Shocking video Kellogg’s worker URINATING on conveyor belt
Smithfield urination incident reveals workers struggles
Footage seems to show a worker urinating on the production line. 10 On Your Side
- Smithfield Foods, the world's largest pork and hog producer, was after a worker allegedly urinated on the production line earlier in October.
- While it is unclear why the worker appeared to have urinated on the production line, a lack of bathroom breaks is a major problem at meat and poultry plants.
- Workers told Oxfam that it was not uncommon for poultry factory workers to urinate while on the production line, which they said they found humiliating, according to a 2015 report.
- A lack of bathroom breaks can also contribute to serious health issues, such as kidney problems or urinary tract infections.
Production at a Smithfield Foods packing plant in Smithfield, Virginia, came to a sudden halt earlier this October when an employee allegedly urinated while on the production line.
Smithfield, the world's largest pork and hog producer, called the event an "isolated incident" and destroyed 50,000 pounds of meat. However, while a worker appearing to urinate on the production line may be an extreme example, the Smithfield incident could shed light on a much bigger issue in the industry.
Workers in meat and poultry processing plants have been plagued by a lack of bathroom breaks for years, according to reports on the industry. And, that has reportedly resulted in workers urinating while on the production line.
A 2015 Oxfam report found that poultry factory employees are routinely denied bathroom breaks, and workers report being mocked, ignored, and threatened with firing if they request to use the restroom.
According to Oxfam's report, urinating on the line is far from an isolated incident. The anti-poverty organization collected stories of people reporting feeling humiliated after urinating on the production line at sites including Tyson plants in three states, Pilgrim's plants in Texas and Alabama, and a Case Farms plant in North Carolina.
"Workers struggle to cope with this denial of a basic human need," the Oxfam report states. "They urinate and defecate while standing on the line; they wear diapers to work; they restrict intake of liquids and fluids to dangerous degrees; they endure pain and discomfort while they worry about their health and job security."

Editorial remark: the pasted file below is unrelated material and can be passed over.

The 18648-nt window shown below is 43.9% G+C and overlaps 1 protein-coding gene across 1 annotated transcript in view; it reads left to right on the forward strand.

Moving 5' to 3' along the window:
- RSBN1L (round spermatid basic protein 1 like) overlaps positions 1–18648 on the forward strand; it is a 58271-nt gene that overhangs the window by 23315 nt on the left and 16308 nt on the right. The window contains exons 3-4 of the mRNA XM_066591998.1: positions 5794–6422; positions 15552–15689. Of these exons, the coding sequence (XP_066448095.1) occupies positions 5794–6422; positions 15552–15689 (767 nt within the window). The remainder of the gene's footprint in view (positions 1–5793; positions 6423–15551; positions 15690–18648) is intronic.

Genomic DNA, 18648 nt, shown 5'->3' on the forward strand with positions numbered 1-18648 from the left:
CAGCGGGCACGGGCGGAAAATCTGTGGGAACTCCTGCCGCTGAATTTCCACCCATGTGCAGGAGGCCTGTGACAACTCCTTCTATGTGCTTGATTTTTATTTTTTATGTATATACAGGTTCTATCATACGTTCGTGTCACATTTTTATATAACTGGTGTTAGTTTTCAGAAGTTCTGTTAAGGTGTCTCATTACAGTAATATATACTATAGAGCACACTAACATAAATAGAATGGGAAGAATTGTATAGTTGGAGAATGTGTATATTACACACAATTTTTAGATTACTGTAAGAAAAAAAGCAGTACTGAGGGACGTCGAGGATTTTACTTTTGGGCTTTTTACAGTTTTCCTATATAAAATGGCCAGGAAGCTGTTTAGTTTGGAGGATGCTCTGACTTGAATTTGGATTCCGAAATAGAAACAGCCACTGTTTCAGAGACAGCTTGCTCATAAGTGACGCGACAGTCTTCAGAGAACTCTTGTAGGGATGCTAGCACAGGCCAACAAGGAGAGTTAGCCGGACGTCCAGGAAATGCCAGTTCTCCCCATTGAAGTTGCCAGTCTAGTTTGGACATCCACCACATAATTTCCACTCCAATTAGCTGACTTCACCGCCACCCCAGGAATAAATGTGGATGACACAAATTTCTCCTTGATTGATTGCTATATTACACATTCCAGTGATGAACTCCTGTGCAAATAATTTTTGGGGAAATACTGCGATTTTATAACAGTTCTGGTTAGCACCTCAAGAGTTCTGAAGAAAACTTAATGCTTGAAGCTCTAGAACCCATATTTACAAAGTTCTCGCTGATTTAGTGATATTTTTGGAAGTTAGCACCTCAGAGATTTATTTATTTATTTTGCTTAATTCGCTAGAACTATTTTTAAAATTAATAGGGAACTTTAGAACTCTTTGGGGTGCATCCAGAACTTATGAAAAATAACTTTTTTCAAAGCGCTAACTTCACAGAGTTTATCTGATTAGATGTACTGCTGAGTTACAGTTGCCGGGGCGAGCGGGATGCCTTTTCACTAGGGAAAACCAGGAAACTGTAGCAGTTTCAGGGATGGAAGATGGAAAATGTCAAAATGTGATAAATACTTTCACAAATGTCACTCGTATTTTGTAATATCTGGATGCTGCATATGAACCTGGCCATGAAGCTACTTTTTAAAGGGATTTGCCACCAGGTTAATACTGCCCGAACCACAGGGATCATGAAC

Tyson is one of the meat producers that has been accused of not giving workers sufficient bathroom breaks. AP Photo/Charlie Riedel
According to The Department of Labor's Occupational Safety and Health Administration report for 2019, workers in all five states surveyed said that their requests to use the bathroom were often delayed or denied.
People working at meat and poultry factories in three of five states told OSHA that they suffered negative health effects, such as kidney problems or urinary tract infections, due to delayed or denied bathroom breaks. Workers in two states said they feared punishment if they used the bathroom too frequently or complained about a lack of bathroom access.
Poultry and meat production giants have denied the reports. Pilgrim's said in a statement to Business Insider that denying breaks would be "clear violations of company policy and would result in disciplinary action." Tyson said in a statement it is working with Oxfam America to improve the workplace that and the company does "not tolerate the refusal of requests to use the restroom."
Representatives for major poultry and meat production companies who spoke with OSHA said that the lack of bathroom breaks and related health and safety issues were not a problem, and that companies provided bathroom access as needed.
Smithfield did not respond to Business Insider's request for comment on this story but said earlier in October: "The facility and its employees' immediate response and corrective actions to this isolated incident reflect the company's commitment to ensuring the safety and quality of its products."
The worker, who was suspended as the company investigated the incident, has not publicly given any reason for why he appears to have urinated at the production line.
However, the issue of workers' bathroom breaks is a pervasive one — and one that extends far beyond the meat and poultry industries.
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